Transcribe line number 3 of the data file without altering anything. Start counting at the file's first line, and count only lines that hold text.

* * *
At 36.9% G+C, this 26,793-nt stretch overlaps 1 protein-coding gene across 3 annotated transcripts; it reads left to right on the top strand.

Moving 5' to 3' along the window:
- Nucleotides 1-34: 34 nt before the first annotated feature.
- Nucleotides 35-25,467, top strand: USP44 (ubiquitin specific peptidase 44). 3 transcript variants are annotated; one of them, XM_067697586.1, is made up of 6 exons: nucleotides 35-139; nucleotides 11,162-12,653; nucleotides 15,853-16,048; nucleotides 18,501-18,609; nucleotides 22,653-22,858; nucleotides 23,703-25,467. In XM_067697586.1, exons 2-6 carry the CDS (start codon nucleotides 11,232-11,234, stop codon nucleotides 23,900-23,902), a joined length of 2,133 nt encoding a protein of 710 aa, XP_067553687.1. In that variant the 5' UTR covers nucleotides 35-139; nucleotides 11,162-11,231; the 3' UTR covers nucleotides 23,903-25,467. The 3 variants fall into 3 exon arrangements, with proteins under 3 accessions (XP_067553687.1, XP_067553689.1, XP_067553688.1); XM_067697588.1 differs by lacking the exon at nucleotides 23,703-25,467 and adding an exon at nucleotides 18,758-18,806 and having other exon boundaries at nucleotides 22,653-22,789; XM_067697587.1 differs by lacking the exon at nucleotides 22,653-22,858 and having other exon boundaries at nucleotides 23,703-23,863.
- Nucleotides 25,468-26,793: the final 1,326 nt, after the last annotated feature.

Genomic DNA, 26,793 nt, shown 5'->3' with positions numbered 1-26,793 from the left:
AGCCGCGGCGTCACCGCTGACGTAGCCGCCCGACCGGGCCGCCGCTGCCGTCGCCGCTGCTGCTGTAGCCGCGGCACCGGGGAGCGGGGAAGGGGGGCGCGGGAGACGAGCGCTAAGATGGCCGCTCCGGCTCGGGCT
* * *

- Nucleotides 1-34: 34 nt before the first annotated feature.